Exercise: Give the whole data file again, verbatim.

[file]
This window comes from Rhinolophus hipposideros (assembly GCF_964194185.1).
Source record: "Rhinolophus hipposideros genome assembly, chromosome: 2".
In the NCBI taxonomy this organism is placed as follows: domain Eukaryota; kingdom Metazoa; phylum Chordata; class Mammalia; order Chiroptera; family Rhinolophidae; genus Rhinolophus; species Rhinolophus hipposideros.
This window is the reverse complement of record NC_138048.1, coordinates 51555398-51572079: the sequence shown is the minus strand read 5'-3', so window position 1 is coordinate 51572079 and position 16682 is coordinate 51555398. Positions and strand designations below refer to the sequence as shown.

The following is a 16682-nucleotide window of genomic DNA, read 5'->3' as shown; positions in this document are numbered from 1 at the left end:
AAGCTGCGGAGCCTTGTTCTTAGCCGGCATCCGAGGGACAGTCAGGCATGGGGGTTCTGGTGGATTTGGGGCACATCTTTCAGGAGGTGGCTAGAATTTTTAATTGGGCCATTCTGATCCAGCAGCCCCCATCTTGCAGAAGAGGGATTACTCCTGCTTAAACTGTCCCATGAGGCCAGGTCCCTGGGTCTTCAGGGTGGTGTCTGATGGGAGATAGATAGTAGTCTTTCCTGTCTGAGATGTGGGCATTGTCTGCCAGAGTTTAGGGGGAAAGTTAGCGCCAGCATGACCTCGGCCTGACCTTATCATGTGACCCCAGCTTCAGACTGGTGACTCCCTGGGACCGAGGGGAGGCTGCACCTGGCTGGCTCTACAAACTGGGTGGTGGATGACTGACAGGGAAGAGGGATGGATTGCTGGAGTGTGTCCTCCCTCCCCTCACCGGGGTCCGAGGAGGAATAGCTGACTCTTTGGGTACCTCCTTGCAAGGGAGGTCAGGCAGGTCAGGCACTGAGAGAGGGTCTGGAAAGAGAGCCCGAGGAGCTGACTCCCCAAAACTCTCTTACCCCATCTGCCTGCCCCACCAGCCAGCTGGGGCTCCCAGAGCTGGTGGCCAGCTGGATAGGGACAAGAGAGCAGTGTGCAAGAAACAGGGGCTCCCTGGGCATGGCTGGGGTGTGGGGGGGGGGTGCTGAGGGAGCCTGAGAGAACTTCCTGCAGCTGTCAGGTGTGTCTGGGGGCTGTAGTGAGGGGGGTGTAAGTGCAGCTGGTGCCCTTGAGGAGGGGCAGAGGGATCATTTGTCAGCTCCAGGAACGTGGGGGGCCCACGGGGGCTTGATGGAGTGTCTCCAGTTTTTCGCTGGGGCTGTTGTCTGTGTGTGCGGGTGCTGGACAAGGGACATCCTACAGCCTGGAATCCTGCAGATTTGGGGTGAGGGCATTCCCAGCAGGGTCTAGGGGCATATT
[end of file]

This window comes from Rhinolophus hipposideros (assembly GCF_964194185.1).
Source record: "Rhinolophus hipposideros genome assembly, chromosome: 2".
In the NCBI taxonomy this organism is placed as follows: domain Eukaryota; kingdom Metazoa; phylum Chordata; class Mammalia; order Chiroptera; family Rhinolophidae; genus Rhinolophus; species Rhinolophus hipposideros.
This window is the reverse complement of record NC_138048.1, coordinates 51555398-51572079: the sequence shown is the minus strand read 5'-3', so window position 1 is coordinate 51572079 and position 16682 is coordinate 51555398. Positions and strand designations below refer to the sequence as shown.

The following is a 16682-nucleotide window of genomic DNA, read 5'->3' as shown; positions in this document are numbered from 1 at the left end:
AAGCTGCGGAGCCTTGTTCTTAGCCGGCATCCGAGGGACAGTCAGGCATGGGGGTTCTGGTGGATTTGGGGCACATCTTTCAGGAGGTGGCTAGAATTTTTAATTGGGCCATTCTGATCCAGCAGCCCCCATCTTGCAGAAGAGGGATTACTCCTGCTTAAACTGTCCCATGAGGCCAGGTCCCTGGGTCTTCAGGGTGGTGTCTGATGGGAGATAGATAGTAGTCTTTCCTGTCTGAGATGTGGGCATTGTCTGCCAGAGTTTAGGGGGAAAGTTAGCGCCAGCATGACCTCGGCCTGACCTTATCATGTGACCCCAGCTTCAGACTGGTGACTCCCTGGGACCGAGGGGAGGCTGCACCTGGCTGGCTCTACAAACTGGGTGGTGGATGACTGACAGGGAAGAGGGATGGATTGCTGGAGTGTGTCCTCCCTCCCCTCACCGGGGTCCGAGGAGGAATAGCTGACTCTTTGGGTACCTCCTTGCAAGGGAGGTCAGGCAGGTCAGGCACTGAGAGAGGGTCTGGAAAGAGAGCCCGAGGAGCTGACTCCCCAAAACTCTCTTACCCCATCTGCCTGCCCCACCAGCCAGCTGGGGCTCCCAGAGCTGGTGGCCAGCTGGATAGGGACAAGAGAGCAGTGTGCAAGAAACAGGGGCTCCCTGGGCATGGCTGGGGTGTGGGGGGGGGGTGCTGAGGGAGCCTGAGAGAACTTCCTGCAGCTGTCAGGTGTGTCTGGGGGCTGTAGTGAGGGGGGTGTAAGTGCAGCTGGTGCCCTTGAGGAGGGGCAGAGGGATCATTTGTCAGCTCCAGGAACGTGGGGGGCCCACGGGGGCTTGATGGAGTGTCTCCAGTTTTTCGCTGGGGCTGTTGTCTGTGTGTGCGGGTGCTGGACAAGGGACATCCTACAGCCTGGAATCCTGCAGATTTGGGGTGAGGGCATTCCCAGCAGGGTCTAGGGGCATATT